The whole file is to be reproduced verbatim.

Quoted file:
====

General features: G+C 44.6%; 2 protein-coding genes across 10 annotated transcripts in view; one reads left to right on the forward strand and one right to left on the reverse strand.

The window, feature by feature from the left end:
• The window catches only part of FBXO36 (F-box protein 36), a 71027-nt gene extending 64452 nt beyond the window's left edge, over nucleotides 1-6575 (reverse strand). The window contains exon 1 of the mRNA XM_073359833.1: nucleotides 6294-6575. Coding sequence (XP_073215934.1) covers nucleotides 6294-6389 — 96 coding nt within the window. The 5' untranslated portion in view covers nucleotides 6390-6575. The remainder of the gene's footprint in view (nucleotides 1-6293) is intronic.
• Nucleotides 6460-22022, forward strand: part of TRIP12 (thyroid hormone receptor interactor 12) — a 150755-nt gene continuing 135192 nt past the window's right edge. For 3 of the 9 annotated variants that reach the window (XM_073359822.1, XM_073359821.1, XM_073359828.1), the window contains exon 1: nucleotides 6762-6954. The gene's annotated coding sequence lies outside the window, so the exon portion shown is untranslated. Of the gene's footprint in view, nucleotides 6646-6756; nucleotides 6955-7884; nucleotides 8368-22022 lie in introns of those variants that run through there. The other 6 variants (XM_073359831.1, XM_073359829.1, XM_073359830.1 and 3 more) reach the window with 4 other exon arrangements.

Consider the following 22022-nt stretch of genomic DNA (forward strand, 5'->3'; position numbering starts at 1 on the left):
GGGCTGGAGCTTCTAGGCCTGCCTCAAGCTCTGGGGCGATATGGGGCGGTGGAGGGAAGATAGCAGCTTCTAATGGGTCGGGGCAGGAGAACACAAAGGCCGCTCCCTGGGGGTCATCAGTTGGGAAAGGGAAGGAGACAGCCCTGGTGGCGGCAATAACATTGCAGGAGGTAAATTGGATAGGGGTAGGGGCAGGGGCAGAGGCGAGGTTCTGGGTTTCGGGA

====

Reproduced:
General features: G+C 44.6%; 2 protein-coding genes across 10 annotated transcripts in view; one reads left to right on the forward strand and one right to left on the reverse strand.

The window, feature by feature from the left end:
• The window catches only part of FBXO36 (F-box protein 36), a 71027-nt gene extending 64452 nt beyond the window's left edge, over nucleotides 1-6575 (reverse strand). The window contains exon 1 of the mRNA XM_073359833.1: nucleotides 6294-6575. Coding sequence (XP_073215934.1) covers nucleotides 6294-6389 — 96 coding nt within the window. The 5' untranslated portion in view covers nucleotides 6390-6575. The remainder of the gene's footprint in view (nucleotides 1-6293) is intronic.
• Nucleotides 6460-22022, forward strand: part of TRIP12 (thyroid hormone receptor interactor 12) — a 150755-nt gene continuing 135192 nt past the window's right edge. For 3 of the 9 annotated variants that reach the window (XM_073359822.1, XM_073359821.1, XM_073359828.1), the window contains exon 1: nucleotides 6762-6954. The gene's annotated coding sequence lies outside the window, so the exon portion shown is untranslated. Of the gene's footprint in view, nucleotides 6646-6756; nucleotides 6955-7884; nucleotides 8368-22022 lie in introns of those variants that run through there. The other 6 variants (XM_073359831.1, XM_073359829.1, XM_073359830.1 and 3 more) reach the window with 4 other exon arrangements.

Consider the following 22022-nt stretch of genomic DNA (forward strand, 5'->3'; position numbering starts at 1 on the left):
GGGCTGGAGCTTCTAGGCCTGCCTCAAGCTCTGGGGCGATATGGGGCGGTGGAGGGAAGATAGCAGCTTCTAATGGGTCGGGGCAGGAGAACACAAAGGCCGCTCCCTGGGGGTCATCAGTTGGGAAAGGGAAGGAGACAGCCCTGGTGGCGGCAATAACATTGCAGGAGGTAAATTGGATAGGGGTAGGGGCAGGGGCAGAGGCGAGGTTCTGGGTTTCGGGA